Supports the ability to retrieve Impressions and Engagements metrics for Tweets created within the last 90 days using OAuth 1.0a (user context),

Supports the ability to retrieve Favorites, Retweets, Quote Tweets, Replies, and Video Views metrics for any Tweet using OAuth 2.0 Bearer token

which is not specifically about the favorited field, but does have the 90 day portion mentioned.

However-however, when I was working on final tests for this post, now I can get an accurate favorited field for my timeline tweets. I ran the same code, with the same query timepoints. The only change is that it is now three days later. So I don’t know. I feel like Twitter is trolling me at this point.

Process the archive.

I have a file prepare-archive.py that allows you to attempt to sort the archive by the favorited field (again, I don’t know if this will work, because it was not working for me for a week or so).


$ python3 prepare-archive.py --help
Usage: prepare-archive.py [options]

  -h, --help            show this help message and exit
  -s DATE_START, --date-start=DATE_START
                        Start date to sort the archive
  -e DATE_END, --date-end=DATE_END
                        End date to sort the archive
                        Path to Twitter JSON archive.

prepare-archive.py will generate two JSON files with only a subset of the tweet information that makes for an easier skim or what to keep or not than the full JSON content from Twitter:

   keep_filename = "archive-keep" + base_filename + ".js"
   delete_filename = "archive-delete" + base_filename + ".js"

Take a look and rearrange the delete JSON file such that you will only delete items you want to delete.

Selectively delete from a JSON file.

With a JSON file in hand, you can delete with this script:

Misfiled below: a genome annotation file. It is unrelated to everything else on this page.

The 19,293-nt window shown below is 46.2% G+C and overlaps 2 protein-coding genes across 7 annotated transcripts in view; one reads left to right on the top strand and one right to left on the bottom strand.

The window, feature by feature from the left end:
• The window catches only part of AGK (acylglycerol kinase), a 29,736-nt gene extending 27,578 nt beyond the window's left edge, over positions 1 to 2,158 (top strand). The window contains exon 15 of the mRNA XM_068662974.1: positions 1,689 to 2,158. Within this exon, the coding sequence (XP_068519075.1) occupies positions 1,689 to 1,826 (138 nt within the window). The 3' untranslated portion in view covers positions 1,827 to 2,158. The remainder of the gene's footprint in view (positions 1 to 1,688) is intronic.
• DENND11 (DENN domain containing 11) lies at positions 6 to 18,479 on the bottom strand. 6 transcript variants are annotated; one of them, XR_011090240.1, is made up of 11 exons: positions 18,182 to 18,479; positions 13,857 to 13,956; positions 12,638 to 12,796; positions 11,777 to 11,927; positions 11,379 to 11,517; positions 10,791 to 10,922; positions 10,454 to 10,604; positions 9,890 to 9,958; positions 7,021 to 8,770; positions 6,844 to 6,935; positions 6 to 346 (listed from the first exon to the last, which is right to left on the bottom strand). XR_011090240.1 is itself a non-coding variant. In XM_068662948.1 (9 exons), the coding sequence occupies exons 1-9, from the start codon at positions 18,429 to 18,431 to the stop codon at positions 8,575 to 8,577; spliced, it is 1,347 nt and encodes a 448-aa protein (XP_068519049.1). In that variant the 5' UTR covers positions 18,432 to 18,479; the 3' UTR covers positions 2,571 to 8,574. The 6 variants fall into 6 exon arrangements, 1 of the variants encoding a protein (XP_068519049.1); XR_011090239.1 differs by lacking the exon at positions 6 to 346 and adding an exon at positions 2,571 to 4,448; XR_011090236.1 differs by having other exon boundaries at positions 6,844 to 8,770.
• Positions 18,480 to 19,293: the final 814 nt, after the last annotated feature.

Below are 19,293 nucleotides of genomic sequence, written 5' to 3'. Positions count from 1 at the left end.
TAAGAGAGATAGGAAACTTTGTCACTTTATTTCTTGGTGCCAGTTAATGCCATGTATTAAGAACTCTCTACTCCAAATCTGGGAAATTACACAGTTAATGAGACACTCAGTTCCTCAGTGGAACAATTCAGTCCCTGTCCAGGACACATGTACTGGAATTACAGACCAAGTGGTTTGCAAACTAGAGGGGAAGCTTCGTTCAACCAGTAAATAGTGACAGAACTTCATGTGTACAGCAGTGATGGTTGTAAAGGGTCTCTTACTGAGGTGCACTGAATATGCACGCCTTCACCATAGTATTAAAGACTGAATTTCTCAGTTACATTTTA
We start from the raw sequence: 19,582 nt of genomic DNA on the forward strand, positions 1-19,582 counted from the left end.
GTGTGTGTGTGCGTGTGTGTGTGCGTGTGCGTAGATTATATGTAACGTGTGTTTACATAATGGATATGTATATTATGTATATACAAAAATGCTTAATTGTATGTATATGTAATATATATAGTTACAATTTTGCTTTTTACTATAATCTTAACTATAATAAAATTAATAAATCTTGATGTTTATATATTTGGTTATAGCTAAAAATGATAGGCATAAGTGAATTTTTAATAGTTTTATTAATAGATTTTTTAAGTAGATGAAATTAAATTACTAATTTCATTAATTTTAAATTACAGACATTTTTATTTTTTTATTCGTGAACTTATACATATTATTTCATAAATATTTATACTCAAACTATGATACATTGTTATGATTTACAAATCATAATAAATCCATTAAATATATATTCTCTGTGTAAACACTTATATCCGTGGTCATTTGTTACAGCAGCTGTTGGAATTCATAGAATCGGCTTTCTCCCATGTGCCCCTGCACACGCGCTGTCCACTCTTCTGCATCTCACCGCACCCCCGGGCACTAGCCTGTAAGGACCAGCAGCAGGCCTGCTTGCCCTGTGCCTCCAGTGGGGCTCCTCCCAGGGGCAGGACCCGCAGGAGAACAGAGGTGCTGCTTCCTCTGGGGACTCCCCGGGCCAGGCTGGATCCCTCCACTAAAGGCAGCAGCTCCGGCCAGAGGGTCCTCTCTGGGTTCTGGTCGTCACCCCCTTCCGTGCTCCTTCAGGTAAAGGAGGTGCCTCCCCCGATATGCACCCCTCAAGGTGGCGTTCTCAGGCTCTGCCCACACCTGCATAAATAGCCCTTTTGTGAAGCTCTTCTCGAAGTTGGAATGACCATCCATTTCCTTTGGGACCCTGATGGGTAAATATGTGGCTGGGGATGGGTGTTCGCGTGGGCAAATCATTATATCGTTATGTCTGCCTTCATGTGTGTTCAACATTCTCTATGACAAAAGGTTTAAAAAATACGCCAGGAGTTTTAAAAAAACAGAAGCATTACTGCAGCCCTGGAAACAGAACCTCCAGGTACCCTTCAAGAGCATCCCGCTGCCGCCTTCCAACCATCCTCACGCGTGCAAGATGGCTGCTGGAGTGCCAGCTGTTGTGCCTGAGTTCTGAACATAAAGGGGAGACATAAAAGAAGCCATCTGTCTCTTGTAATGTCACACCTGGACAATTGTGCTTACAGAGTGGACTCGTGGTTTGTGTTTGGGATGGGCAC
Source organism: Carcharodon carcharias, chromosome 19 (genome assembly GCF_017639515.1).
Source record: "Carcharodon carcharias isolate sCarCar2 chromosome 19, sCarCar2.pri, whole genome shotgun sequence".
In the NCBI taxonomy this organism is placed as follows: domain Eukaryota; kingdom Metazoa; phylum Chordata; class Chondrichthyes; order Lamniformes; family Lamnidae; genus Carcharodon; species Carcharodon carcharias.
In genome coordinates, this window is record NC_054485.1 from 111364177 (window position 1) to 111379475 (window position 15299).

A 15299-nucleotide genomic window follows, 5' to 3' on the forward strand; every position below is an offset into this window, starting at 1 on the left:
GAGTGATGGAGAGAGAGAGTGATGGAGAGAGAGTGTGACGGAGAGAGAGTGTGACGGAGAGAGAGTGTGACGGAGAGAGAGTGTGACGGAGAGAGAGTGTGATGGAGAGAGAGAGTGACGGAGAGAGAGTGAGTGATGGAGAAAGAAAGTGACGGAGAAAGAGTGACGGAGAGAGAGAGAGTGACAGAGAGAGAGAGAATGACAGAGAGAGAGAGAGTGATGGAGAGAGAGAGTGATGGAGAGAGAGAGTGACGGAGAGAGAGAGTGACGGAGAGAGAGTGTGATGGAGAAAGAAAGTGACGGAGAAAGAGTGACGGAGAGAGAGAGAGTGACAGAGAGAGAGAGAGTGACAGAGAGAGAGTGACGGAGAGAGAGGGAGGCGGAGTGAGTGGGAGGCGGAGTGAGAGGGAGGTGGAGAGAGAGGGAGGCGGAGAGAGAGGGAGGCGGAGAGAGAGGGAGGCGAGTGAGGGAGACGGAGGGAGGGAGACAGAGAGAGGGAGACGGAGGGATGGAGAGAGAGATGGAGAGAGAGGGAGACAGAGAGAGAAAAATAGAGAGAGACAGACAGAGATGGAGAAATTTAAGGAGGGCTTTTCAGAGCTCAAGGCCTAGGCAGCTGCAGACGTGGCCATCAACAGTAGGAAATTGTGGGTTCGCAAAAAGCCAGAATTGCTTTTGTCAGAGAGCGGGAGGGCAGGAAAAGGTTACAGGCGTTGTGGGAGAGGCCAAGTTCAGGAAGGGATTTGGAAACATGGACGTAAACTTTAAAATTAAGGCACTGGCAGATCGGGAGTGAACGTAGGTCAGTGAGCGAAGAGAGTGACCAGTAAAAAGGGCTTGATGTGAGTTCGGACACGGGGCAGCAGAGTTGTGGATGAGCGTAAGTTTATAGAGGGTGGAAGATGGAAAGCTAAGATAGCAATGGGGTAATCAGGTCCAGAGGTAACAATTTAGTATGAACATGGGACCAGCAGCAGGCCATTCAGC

$ python3 delete-selected-archive.py --help
Usage: delete-selected-archive.py [options]

  -h, --help            show this help message and exit
                        Path to Twitter JSON archive.

I repeated the prepare-archive.py - delete-seleted-archive.py process for a month’s worth of tweets at a time until I was below 3,200 tweets.

Process your timeline.

For your timeline – meaning, only the 3,200 most recent tweets (including retweets) – there is


$ python3 prepare-timeline.py --help
Usage: prepare-timeline.py [options]

  -h, --help            show this help message and exit
  -a DAYS_START, --days-start=DAYS_START
                        start age in days to consider sorting timeline tweets.
  -b DAYS_END, --days-end=DAYS_END
                        end age in days to consider sorting timeline tweets.
  -s DATE_START, --date-start=DATE_START
                        Start date to consider sorting timeline tweets
  -e DATE_END, --date-end=DATE_END
                        End date to consider sorting timeline tweets

You can enter the dates in reverse, by using days:

python3 prepare-timeline.py -a 60 -b 90

will sort the timeline into keep-timeline-sort-DATES.js and delete-timeline-sort-DATES.js based on tweets that are 60 to 90 days old.

Or, you can use the start and end dates:

python3 prepare-timeline.py -s 12-01-2020 -e 12-31-2020

And then inspect, and delete.


The original plan was to create a cron task for tweet deleting. But, given my issue with the favorited field, I may schedule the prepare-timeline.py script, but will not be doing any automated deleting without inspection anytime soon.

© Amy Tabb 2018-2021. All rights reserved. The contents of this site reflect my personal perspectives and not those of any other entity.